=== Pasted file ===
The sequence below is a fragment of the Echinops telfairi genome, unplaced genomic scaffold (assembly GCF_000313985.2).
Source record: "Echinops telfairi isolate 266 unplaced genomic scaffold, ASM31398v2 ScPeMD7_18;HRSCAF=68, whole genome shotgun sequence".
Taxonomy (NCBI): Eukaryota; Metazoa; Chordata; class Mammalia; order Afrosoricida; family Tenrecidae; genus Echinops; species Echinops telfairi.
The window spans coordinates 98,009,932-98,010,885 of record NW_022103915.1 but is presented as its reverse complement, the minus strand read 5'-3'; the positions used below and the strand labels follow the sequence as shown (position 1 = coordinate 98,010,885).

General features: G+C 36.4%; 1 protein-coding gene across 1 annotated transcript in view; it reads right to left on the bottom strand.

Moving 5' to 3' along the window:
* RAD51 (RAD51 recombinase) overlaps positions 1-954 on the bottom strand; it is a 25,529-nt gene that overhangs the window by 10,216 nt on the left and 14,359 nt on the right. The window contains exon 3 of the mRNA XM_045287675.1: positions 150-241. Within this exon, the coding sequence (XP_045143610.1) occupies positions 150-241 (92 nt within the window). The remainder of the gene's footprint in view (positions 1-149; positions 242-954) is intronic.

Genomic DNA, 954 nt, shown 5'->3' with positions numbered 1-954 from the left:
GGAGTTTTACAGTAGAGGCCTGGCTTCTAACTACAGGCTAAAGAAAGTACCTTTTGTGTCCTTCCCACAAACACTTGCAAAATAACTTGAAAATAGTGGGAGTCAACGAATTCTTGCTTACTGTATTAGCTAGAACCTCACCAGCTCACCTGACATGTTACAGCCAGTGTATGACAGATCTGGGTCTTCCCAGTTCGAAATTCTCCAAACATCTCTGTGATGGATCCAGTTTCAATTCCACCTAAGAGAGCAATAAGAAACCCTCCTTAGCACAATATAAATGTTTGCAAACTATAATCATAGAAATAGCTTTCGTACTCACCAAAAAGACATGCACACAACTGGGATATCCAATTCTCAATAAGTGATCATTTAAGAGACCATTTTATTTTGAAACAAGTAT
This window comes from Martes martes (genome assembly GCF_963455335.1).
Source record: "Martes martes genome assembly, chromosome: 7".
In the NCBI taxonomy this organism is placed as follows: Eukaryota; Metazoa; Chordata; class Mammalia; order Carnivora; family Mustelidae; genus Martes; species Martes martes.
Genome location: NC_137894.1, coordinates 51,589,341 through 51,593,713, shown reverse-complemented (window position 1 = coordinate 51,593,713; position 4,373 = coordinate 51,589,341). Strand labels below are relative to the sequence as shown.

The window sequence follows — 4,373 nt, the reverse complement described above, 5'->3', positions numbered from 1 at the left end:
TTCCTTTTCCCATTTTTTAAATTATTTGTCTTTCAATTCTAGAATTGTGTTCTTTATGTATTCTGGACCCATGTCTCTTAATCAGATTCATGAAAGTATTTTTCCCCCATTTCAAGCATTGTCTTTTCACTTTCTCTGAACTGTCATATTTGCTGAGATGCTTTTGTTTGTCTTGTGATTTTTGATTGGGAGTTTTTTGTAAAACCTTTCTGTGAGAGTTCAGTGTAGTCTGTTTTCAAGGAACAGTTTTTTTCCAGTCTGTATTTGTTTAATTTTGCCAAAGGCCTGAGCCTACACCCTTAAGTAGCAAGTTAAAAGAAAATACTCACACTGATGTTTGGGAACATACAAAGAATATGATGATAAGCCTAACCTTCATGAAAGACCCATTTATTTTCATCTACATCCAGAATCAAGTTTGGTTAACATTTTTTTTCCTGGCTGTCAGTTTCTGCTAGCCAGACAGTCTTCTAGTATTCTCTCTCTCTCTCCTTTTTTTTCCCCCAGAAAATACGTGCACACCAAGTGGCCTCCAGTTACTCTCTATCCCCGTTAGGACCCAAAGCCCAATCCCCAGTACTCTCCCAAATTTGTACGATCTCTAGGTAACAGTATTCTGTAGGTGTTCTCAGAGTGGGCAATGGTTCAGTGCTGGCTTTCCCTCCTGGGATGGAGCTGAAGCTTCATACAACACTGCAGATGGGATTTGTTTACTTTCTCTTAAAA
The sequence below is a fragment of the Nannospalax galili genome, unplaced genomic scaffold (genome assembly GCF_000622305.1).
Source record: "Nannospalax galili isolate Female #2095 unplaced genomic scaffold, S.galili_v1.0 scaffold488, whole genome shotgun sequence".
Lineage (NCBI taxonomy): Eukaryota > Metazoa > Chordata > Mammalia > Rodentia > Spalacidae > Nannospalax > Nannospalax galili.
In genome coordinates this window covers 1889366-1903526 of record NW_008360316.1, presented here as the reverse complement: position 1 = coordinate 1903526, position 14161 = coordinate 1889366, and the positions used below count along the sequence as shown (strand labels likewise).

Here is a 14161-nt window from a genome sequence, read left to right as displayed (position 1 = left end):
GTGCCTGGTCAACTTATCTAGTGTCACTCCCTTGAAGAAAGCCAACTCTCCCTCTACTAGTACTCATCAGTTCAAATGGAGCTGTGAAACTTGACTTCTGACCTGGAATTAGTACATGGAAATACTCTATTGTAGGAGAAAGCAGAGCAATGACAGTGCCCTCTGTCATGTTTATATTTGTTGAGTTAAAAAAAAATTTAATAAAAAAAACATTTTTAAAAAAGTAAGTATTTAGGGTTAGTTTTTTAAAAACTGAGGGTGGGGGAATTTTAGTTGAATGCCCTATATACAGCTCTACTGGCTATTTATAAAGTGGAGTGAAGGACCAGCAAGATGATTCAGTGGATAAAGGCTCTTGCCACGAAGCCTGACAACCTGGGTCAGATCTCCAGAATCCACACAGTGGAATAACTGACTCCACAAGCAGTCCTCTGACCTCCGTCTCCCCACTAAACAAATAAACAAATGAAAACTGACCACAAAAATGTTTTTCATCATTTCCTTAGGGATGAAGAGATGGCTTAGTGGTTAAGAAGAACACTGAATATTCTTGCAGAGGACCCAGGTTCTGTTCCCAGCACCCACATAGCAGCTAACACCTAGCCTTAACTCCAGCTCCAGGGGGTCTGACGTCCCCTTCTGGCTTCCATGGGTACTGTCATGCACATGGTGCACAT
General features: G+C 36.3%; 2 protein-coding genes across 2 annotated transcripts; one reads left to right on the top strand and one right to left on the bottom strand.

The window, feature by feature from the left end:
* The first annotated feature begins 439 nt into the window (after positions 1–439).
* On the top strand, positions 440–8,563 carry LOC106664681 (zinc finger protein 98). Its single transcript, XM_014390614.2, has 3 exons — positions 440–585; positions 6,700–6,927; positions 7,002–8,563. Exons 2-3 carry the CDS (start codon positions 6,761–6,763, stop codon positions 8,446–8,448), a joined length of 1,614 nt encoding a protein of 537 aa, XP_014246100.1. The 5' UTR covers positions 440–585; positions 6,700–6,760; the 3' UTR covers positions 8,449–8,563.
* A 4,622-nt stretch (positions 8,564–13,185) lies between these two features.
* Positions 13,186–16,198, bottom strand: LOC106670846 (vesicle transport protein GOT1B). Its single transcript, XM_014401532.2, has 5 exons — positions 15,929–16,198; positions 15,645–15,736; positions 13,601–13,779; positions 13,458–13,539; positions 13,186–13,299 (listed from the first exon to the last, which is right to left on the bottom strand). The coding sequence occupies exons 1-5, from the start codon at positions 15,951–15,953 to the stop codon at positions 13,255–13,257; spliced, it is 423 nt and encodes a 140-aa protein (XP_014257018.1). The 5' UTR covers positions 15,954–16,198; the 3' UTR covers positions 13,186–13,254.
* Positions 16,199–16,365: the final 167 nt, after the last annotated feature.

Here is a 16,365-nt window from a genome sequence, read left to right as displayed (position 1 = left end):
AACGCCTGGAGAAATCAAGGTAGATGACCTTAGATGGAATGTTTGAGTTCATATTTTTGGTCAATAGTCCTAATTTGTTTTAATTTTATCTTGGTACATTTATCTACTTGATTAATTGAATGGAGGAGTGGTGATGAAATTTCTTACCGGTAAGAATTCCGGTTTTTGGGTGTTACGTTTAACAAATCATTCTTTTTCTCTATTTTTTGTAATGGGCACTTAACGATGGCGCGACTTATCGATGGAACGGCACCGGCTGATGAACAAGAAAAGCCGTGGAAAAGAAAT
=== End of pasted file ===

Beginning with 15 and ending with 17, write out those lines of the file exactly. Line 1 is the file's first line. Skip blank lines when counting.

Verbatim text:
TTCCTTTTCCCATTTTTTAAATTATTTGTCTTTCAATTCTAGAATTGTGTTCTTTATGTATTCTGGACCCATGTCTCTTAATCAGATTCATGAAAGTATTTTTCCCCCATTTCAAGCATTGTCTTTTCACTTTCTCTGAACTGTCATATTTGCTGAGATGCTTTTGTTTGTCTTGTGATTTTTGATTGGGAGTTTTTTGTAAAACCTTTCTGTGAGAGTTCAGTGTAGTCTGTTTTCAAGGAACAGTTTTTTTCCAGTCTGTATTTGTTTAATTTTGCCAAAGGCCTGAGCCTACACCCTTAAGTAGCAAGTTAAAAGAAAATACTCACACTGATGTTTGGGAACATACAAAGAATATGATGATAAGCCTAACCTTCATGAAAGACCCATTTATTTTCATCTACATCCAGAATCAAGTTTGGTTAACATTTTTTTTCCTGGCTGTCAGTTTCTGCTAGCCAGACAGTCTTCTAGTATTCTCTCTCTCTCTCCTTTTTTTTCCCCCAGAAAATACGTGCACACCAAGTGGCCTCCAGTTACTCTCTATCCCCGTTAGGACCCAAAGCCCAATCCCCAGTACTCTCCCAAATTTGTACGATCTCTAGGTAACAGTATTCTGTAGGTGTTCTCAGAGTGGGCAATGGTTCAGTGCTGGCTTTCCCTCCTGGGATGGAGCTGAAGCTTCATACAACACTGCAGATGGGATTTGTTTACTTTCTCTTAAAA
The sequence below is a fragment of the Nannospalax galili genome, unplaced genomic scaffold (genome assembly GCF_000622305.1).
Source record: "Nannospalax galili isolate Female #2095 unplaced genomic scaffold, S.galili_v1.0 scaffold488, whole genome shotgun sequence".